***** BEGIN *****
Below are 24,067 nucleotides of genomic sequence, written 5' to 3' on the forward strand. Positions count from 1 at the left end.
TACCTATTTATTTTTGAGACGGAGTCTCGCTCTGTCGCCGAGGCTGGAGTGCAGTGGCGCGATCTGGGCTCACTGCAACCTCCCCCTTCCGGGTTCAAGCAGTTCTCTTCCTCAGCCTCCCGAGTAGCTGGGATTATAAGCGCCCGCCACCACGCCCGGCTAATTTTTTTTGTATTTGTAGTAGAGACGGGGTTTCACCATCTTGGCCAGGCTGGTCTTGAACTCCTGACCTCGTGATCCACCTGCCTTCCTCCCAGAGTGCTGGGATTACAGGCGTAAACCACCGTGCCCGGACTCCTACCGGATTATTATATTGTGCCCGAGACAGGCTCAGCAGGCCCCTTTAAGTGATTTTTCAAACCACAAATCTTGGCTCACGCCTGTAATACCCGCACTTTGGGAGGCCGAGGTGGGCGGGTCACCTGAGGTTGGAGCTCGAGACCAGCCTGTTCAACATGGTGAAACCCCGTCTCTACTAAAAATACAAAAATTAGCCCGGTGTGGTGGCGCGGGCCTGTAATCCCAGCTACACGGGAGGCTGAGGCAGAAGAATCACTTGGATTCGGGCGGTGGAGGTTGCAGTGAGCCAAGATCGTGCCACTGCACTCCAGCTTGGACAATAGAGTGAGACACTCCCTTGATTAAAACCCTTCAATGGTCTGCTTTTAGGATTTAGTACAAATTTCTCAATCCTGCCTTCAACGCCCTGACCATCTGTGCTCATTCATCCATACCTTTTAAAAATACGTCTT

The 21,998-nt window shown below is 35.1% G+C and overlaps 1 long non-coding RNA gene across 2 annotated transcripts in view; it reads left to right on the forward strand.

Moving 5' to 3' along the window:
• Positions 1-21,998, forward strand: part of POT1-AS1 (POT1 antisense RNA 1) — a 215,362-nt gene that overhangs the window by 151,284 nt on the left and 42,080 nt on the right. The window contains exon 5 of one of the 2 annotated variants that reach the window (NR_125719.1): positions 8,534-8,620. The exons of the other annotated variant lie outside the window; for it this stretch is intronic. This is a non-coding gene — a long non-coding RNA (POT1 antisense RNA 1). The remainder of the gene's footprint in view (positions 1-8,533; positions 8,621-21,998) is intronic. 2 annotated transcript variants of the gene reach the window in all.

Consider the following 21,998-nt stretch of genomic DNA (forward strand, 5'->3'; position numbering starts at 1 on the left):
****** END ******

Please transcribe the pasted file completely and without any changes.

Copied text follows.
Below are 24,067 nucleotides of genomic sequence, written 5' to 3' on the forward strand. Positions count from 1 at the left end.
TACCTATTTATTTTTGAGACGGAGTCTCGCTCTGTCGCCGAGGCTGGAGTGCAGTGGCGCGATCTGGGCTCACTGCAACCTCCCCCTTCCGGGTTCAAGCAGTTCTCTTCCTCAGCCTCCCGAGTAGCTGGGATTATAAGCGCCCGCCACCACGCCCGGCTAATTTTTTTTGTATTTGTAGTAGAGACGGGGTTTCACCATCTTGGCCAGGCTGGTCTTGAACTCCTGACCTCGTGATCCACCTGCCTTCCTCCCAGAGTGCTGGGATTACAGGCGTAAACCACCGTGCCCGGACTCCTACCGGATTATTATATTGTGCCCGAGACAGGCTCAGCAGGCCCCTTTAAGTGATTTTTCAAACCACAAATCTTGGCTCACGCCTGTAATACCCGCACTTTGGGAGGCCGAGGTGGGCGGGTCACCTGAGGTTGGAGCTCGAGACCAGCCTGTTCAACATGGTGAAACCCCGTCTCTACTAAAAATACAAAAATTAGCCCGGTGTGGTGGCGCGGGCCTGTAATCCCAGCTACACGGGAGGCTGAGGCAGAAGAATCACTTGGATTCGGGCGGTGGAGGTTGCAGTGAGCCAAGATCGTGCCACTGCACTCCAGCTTGGACAATAGAGTGAGACACTCCCTTGATTAAAACCCTTCAATGGTCTGCTTTTAGGATTTAGTACAAATTTCTCAATCCTGCCTTCAACGCCCTGACCATCTGTGCTCATTCATCCATACCTTTTAAAAATACGTCTT

The 21,998-nt window shown below is 35.1% G+C and overlaps 1 long non-coding RNA gene across 2 annotated transcripts in view; it reads left to right on the forward strand.

Moving 5' to 3' along the window:
• Positions 1-21,998, forward strand: part of POT1-AS1 (POT1 antisense RNA 1) — a 215,362-nt gene that overhangs the window by 151,284 nt on the left and 42,080 nt on the right. The window contains exon 5 of one of the 2 annotated variants that reach the window (NR_125719.1): positions 8,534-8,620. The exons of the other annotated variant lie outside the window; for it this stretch is intronic. This is a non-coding gene — a long non-coding RNA (POT1 antisense RNA 1). The remainder of the gene's footprint in view (positions 1-8,533; positions 8,621-21,998) is intronic. 2 annotated transcript variants of the gene reach the window in all.

Consider the following 21,998-nt stretch of genomic DNA (forward strand, 5'->3'; position numbering starts at 1 on the left):